Milan, Italy | Photo Diary

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The moment when I realized I’d left my cell phone on the table was a moment that was full of emotion–first silently and then loud. Profanities bounced off the walls of our tiny AirBNB apartment as I paced and retraced my steps of the afternoon in my brain.

Finally after going through my mental rolodex of curses, I determined that the only place it could possibly be was at the tavern with the slightly-too-sweet tiramisu. We were all the way back across town in our apartment and for a moment I thought “I can do this trip without my phone.” Then reality swung a punch and I realized “no, you absolutely cannot you fool.”

With a pit in my stomach and eyes to the ground I saw the pavement blur by as began to run (with little to no dignity or faith and a shortage of breath) to where I hoped my phone still remained.  Back down into the metro I’d go, barreling onto the train and then back off again; speed walking under the shade of the duomo, across the piazza, down the narrow alleys and finally stumbling into the kitchen of the tavern.

I probably could’ve come across less panicked (it probably seemed like I’d left my child there) but the servers understood, even through my broken Italian, what was going on. After the longest two minutes of my life, the owner finished his phone call, reached behind the counter and handed it to me with a smile. I have never been so happy in my life. Bless you sweet, sweet Italian man. May you be forever blessed with lots of happy customers to your restaurant of checkered tablecloths and delicious lasagna. Please take care of your bee problem on the patio. Sincerely, Lauren.

There will never come a day when Italy does not hold a special place in my heart. Since my first visit there in 2011 I’ve known that the Italian lifestyle is one I can get behind. Schedules are more relaxed, there’s always pizza (or calzones), sentences sound like songs rather than statements, being surrounded by centuries old architectures with one million stories to imagine, dinners that run late into the night, wine continually flowing and.. the men. The Italian men, ya’ll. My kryp-to-nite.

 

And next time I’m in Italy? The south. I’m aching to see the Amalfi coast, Sardinia, and the secret panini places hidden in alleys in the smallest towns. They’re always the best.

Speak to you soon!

 

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Segovia | Spain Travel Diary

Segovia | Spain Diary, via Red Lips Tortilla Chipsscathedral sidestreet portrait1 fans ceiling2 door aqueduct portrait2 cookies1 baskets austriantile house hapsburg courtyard sweets walls elalcazar chocolates portrait3 cathedral facade cityscape window town aqueduct2 castle cookies2 segoviaMy trip to Spain was rich with history. Since we were on a guided tour of the country, we had the opportunity to see many buildings that were important in forming Spain as we know it today.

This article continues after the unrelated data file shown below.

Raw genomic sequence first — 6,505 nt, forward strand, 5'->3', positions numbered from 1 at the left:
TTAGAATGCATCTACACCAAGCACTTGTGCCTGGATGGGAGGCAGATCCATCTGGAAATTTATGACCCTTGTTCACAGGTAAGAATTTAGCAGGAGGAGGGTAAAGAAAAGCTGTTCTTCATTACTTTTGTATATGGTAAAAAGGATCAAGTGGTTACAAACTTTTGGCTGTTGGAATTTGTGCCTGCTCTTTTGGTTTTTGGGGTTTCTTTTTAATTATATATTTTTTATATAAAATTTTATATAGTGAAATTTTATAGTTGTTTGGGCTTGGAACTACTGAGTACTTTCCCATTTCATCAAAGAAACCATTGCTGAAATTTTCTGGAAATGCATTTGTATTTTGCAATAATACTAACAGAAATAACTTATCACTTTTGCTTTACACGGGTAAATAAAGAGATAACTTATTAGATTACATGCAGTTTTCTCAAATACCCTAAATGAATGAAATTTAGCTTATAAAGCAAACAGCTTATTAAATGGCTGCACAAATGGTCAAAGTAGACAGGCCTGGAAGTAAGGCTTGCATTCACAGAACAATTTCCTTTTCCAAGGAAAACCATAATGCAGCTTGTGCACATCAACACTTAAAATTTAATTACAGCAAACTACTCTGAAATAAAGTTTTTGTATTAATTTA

On the third day of the trip we made our way to  El Escorial just outside of Madrid (no photos were allowed, but you can see it here) and then we made our venture to Segovia where we would be seeing El Alcazar. Both sites were from the age of the Hapsburgs (Austrian) ruling Spain; they were the kind of buildings that make you silent because your eyes are too busy tracing the details from floor to ceiling and your mind is making a lofty effort to soak it all in.

Sometimes I skip the more touristy sites because I want to feel like I’ve genuinely experienced a place and not just gotten caught up in its sites. However, within the last two weeks I have gotten to explore some breathtaking places. Architecture tells stories that we get to feel a part of, even if it’s only for a 45 minute tour. In those instances, I find myself feeling introspective about the things the walls surrounding me have seen and heard; about the things I’ve read in texts books that happened so long ago in the same space I am getting to experience.

I highly recommend adding both places to your trip itinerary.  Segovia is an ancient Romanesque city (declared a world heritage site) that is worth spending an entire day in to window shop down the alleyways and treat yourself to some Spanish cookies (they have so many good ones). You may also want to see the Roman Aqueduct, the Cathedral and the many plazas framed by restaurants serving authentic Castilian cuisine.

Tomorrow: Burgos and Spanish food

 

Speak to you soon!

 

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